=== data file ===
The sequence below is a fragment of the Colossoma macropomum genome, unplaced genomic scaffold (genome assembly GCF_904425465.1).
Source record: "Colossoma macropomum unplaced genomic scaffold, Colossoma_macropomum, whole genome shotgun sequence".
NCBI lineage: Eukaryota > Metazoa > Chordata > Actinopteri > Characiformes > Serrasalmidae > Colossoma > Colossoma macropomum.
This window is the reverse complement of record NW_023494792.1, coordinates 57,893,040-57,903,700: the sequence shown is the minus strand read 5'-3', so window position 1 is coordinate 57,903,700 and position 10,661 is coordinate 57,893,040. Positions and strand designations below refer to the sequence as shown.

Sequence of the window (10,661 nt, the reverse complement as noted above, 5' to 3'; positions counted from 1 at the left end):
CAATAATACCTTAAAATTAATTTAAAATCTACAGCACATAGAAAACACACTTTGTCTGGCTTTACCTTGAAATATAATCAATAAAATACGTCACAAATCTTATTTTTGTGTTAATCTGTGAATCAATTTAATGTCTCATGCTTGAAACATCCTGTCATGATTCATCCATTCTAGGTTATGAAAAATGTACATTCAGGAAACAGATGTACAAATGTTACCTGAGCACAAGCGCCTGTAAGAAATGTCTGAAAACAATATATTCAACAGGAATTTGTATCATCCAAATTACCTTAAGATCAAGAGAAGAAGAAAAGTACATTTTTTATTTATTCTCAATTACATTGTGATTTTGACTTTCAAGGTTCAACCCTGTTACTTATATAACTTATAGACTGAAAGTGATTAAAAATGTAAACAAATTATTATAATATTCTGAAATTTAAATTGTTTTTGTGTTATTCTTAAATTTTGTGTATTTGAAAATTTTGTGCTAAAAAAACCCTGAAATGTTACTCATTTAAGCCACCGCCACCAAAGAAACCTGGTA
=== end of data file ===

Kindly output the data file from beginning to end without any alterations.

The sequence below is a fragment of the Colossoma macropomum genome, unplaced genomic scaffold (genome assembly GCF_904425465.1).
Source record: "Colossoma macropomum unplaced genomic scaffold, Colossoma_macropomum, whole genome shotgun sequence".
NCBI lineage: Eukaryota > Metazoa > Chordata > Actinopteri > Characiformes > Serrasalmidae > Colossoma > Colossoma macropomum.
This window is the reverse complement of record NW_023494792.1, coordinates 57,893,040-57,903,700: the sequence shown is the minus strand read 5'-3', so window position 1 is coordinate 57,903,700 and position 10,661 is coordinate 57,893,040. Positions and strand designations below refer to the sequence as shown.

Sequence of the window (10,661 nt, the reverse complement as noted above, 5' to 3'; positions counted from 1 at the left end):
CAATAATACCTTAAAATTAATTTAAAATCTACAGCACATAGAAAACACACTTTGTCTGGCTTTACCTTGAAATATAATCAATAAAATACGTCACAAATCTTATTTTTGTGTTAATCTGTGAATCAATTTAATGTCTCATGCTTGAAACATCCTGTCATGATTCATCCATTCTAGGTTATGAAAAATGTACATTCAGGAAACAGATGTACAAATGTTACCTGAGCACAAGCGCCTGTAAGAAATGTCTGAAAACAATATATTCAACAGGAATTTGTATCATCCAAATTACCTTAAGATCAAGAGAAGAAGAAAAGTACATTTTTTATTTATTCTCAATTACATTGTGATTTTGACTTTCAAGGTTCAACCCTGTTACTTATATAACTTATAGACTGAAAGTGATTAAAAATGTAAACAAATTATTATAATATTCTGAAATTTAAATTGTTTTTGTGTTATTCTTAAATTTTGTGTATTTGAAAATTTTGTGCTAAAAAAACCCTGAAATGTTACTCATTTAAGCCACCGCCACCAAAGAAACCTGGTA